Col. I have only a sister, Mr. Sampson, about ten years younger than myself; how far she may profit by your instructions—
Dom. (Assuming great ceafidenve.) She may-she will—she shall! I will teach her the Hebrew language—or I should rather say, the Chaldaic, since your honour is aware that the generic Hebrew hath been lost from the time the ten tribes were led into captivity by Tigleth Peleazer.
Col. I believe, sir, you will have an instant opportunity of consulting her own taste upon the matter, for here she comos.
Enttr JULIA MANNERING, dressed in a fashionable travelling hahit.
Julia. (Running immediately up to Colonel Mannering.) My dear brother, how fast you must have ridden.
Col. Rather, how slowly you must have followed, my dear sister;—but I am glad you are here, for I need your assistance most particularly and immediately.
Julia. Well, well, you shall have it, but don't be impatient! I must attend to my own affairs first
Where's the landlady?
Re-enter MRS. M'CANDLISH and FLORA.
Mrs. M'C. (Curtseying low.) Here, my lady, at your service.
Julia. Oh! do me the favour to tell me if there be a joung woman here, who has enquired after Miss Mannering.
Mrs. M'C. (Presenting Flora.) This is the^person, I believe, my lady.
Col. Landlady, let me speak a word with you.
Mrs. MlC. Directly, your honour. (SJie goes to the Colonel, and after reveiving his directions, goes off.—Dominie, during the convertion of Julia with Flora, circles round Julia, as if about to address her, with lharactiristic formality and awkwardness—he starts back when sh*. looks, which she does with some surprise, as if amused at his strange figure.
Julia. (To Flora.) You served a young lady of this country, I am told.
Flora. Yes, ma'am.
[Curtsies at the seeeral breaks in Julia's spfech.
Julia. A Miss—Miss—Miss Bertram, I think; I never heard the name before.
Julia. However, I understand she's an excellent young lady, and her character of you is quite satisfactory. (Sampson seems pleased.) I believe Miss Bertram dressed her own hair ?—That won't quite suit me. I shall wish you to study a little under my brother's valet de chambre; that you may be able to arrange my hair a-la-Uhinois, to dispose my aigrette, and circassian turban, so as to throw l'air imposant over my figure.
Dom. t(Shaking his head.) This is harder that Chaldaic—yea—than Hebrew;—Tigleth Peleazer himself would have been puzzled at it. I duhitate whether this damsel will fructify by my learned endeavours.
He-enter MRS. M'CANDLISH, showing in LUCY BERTRAM, whom the Colonel instantly presents to
Col. Julia, let me solicit your sisterly intercession with this young lady, the daughter of Sir Godfrey Bertram, the friend by whom your brother's fortunes were entirely promoted, and for whose tecent loss, I grieve to say, she now suffers. It is my wish she should honour Woodburne with her presence, and find in it a retreat suited to her present feellugs. Miss Bertram, let me introduce to your friendship a soldier's sister-rather a hairbrained girl, but well-deserving the kindest regards, I assure you.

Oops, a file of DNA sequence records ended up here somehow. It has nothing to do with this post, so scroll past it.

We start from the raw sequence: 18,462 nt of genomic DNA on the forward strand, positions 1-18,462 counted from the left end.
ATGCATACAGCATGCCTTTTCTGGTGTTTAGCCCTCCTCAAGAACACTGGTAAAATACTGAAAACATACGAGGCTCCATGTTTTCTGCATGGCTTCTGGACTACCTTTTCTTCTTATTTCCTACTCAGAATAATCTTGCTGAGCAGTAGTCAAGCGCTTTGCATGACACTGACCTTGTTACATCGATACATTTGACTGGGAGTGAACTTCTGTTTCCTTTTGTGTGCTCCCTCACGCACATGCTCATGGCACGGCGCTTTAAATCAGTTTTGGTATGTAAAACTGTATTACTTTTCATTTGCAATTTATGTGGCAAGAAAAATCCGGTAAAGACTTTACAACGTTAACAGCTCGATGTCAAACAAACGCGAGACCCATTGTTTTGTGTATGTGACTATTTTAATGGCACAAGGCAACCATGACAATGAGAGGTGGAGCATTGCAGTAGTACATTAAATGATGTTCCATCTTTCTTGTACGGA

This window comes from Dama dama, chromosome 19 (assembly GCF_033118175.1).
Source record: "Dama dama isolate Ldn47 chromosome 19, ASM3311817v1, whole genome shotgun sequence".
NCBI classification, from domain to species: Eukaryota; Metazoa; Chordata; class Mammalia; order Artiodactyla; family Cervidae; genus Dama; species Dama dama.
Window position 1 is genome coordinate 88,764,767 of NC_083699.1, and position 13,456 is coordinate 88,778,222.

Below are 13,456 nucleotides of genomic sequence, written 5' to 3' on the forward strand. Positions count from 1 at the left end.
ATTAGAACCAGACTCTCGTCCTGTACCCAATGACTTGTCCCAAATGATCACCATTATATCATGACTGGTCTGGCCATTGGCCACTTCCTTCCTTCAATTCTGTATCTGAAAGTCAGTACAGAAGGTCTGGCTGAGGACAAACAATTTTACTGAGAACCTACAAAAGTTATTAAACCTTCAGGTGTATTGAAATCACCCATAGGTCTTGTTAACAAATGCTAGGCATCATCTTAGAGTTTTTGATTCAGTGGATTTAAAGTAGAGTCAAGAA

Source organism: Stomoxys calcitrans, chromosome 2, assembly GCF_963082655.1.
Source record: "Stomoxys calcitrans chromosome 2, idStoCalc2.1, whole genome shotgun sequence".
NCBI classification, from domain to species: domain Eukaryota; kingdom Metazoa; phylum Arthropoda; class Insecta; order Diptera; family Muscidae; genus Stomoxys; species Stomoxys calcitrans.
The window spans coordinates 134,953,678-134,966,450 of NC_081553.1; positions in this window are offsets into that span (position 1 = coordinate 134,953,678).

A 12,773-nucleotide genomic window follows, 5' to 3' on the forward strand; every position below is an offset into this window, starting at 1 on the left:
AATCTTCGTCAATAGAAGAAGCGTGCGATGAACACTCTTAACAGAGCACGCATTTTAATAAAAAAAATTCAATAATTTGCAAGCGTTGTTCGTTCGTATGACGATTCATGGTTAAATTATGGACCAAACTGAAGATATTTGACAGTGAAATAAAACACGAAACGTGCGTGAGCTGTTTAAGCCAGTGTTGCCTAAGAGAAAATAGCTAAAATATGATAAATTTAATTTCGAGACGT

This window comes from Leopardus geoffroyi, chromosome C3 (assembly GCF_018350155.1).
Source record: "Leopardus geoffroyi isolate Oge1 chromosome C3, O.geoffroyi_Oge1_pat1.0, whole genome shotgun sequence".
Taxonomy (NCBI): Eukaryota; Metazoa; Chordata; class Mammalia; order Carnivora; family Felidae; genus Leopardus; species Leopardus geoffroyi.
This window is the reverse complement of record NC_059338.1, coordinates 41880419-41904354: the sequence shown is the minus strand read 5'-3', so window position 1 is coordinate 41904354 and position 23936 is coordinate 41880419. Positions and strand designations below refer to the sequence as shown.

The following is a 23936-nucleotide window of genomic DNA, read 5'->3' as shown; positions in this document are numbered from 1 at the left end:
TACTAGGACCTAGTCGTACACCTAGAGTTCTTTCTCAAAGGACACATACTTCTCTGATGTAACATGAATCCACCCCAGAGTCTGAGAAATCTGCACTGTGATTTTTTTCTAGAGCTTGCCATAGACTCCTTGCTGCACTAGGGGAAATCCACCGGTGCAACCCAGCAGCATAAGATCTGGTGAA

[Th*y retire up and converse—Dominie listens to their discourse.
Mrs. MlC. (Coming forward.) I'm as glad as if any one had ordered a rump and dozen, or the commissioners bespoke a county dinner. I hope they may persuade Miss Bertram—who knows what may happen if they do ?—The great Colonel Mannering, with sacks full of diamonds, from the India wars, and who was loved by her father tool —If it should happen, there'll be fine doings in the Gordon Arms that day, I'll warrant.
Dom, (Jumping forward from the party.) She will
consent to go to the mansion of the great man o battle!— Exultdmus! Venite! Exultemns!—I will rejoice—I will uplift a stave of joy—yea, I will sing! I do remember me of a catch, which I was wont to sing twice a-year, when a bursar of St Leonard's College, St Andrew's, with good appro-ba-ti-en. (He makes many contortions and efforts, lite one who first foryets word then turn, at length breaks out tctih absurd bashfulness, at which 'hey laugh.)
"The fox jump'd over the parson's gate. Fal la loo I fo lero, le.ro loo !'" Bear with me. my friends; it is but seldom I am thus jocose. I will again essay, and with more aodacity, for my own voice did somewhat abash me'. —(Hinging.)
"The fox jump'd over—"
Verily, I need support Worthy Mrs. M'CandIish sing with me. Mis.MC. I!
Dom. Yes; cantate with me.
Mrs. WC, Heaven help you! I never sung in al! my life!—But there's two of our honest neighbours in the next room, who hate Glossin, and all such oppressors, will be glad enough to cantitate with you, I warrant
Dom. Then announce the gladsome tidings them, and hid them hither. [Exit Mrs. MlC In the meantime will I preludize.
Enter two Neighbours during the symphony. Dom. "The fox jump'd over the parson's gate,
Antlstole his poultry from under his nose 'Ahaf quoth the parson, who popp'd out hts
• A good fat hen, and away site goes!" Julia. [Leading Lucy forward.]
Calm, lady! calm your troubled breast!
Btneath our roof of friendship rest;
TJiere say what most may sootlie your woes — Dom. "t1 good fat hen and away she goes!"
Lucy. Friendship, thou can'st balm impart
A mourner, to thy generous roof I fly I
Shall light the pendent drops in sorrow's eye.
TRIO.-JULIA, DOMLNIE, and Chorus.